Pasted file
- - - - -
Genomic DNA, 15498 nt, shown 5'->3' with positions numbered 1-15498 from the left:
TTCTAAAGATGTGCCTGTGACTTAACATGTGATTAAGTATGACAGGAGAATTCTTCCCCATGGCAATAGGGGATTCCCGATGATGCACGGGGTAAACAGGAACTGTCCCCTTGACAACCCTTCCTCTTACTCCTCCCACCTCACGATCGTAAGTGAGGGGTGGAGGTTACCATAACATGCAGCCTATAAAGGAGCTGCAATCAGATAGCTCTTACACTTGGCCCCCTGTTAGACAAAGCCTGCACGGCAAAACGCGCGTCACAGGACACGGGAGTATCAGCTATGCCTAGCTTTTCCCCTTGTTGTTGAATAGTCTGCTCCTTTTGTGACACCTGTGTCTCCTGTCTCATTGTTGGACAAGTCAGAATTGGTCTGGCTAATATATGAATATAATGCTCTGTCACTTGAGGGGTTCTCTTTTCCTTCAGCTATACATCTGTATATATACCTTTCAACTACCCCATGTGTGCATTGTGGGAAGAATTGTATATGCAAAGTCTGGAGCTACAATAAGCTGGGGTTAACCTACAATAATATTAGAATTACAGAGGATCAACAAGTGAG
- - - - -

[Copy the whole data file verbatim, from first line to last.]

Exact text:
Genomic DNA, 15498 nt, shown 5'->3' with positions numbered 1-15498 from the left:
TTCTAAAGATGTGCCTGTGACTTAACATGTGATTAAGTATGACAGGAGAATTCTTCCCCATGGCAATAGGGGATTCCCGATGATGCACGGGGTAAACAGGAACTGTCCCCTTGACAACCCTTCCTCTTACTCCTCCCACCTCACGATCGTAAGTGAGGGGTGGAGGTTACCATAACATGCAGCCTATAAAGGAGCTGCAATCAGATAGCTCTTACACTTGGCCCCCTGTTAGACAAAGCCTGCACGGCAAAACGCGCGTCACAGGACACGGGAGTATCAGCTATGCCTAGCTTTTCCCCTTGTTGTTGAATAGTCTGCTCCTTTTGTGACACCTGTGTCTCCTGTCTCATTGTTGGACAAGTCAGAATTGGTCTGGCTAATATATGAATATAATGCTCTGTCACTTGAGGGGTTCTCTTTTCCTTCAGCTATACATCTGTATATATACCTTTCAACTACCCCATGTGTGCATTGTGGGAAGAATTGTATATGCAAAGTCTGGAGCTACAATAAGCTGGGGTTAACCTACAATAATATTAGAATTACAGAGGATCAACAAGTGAG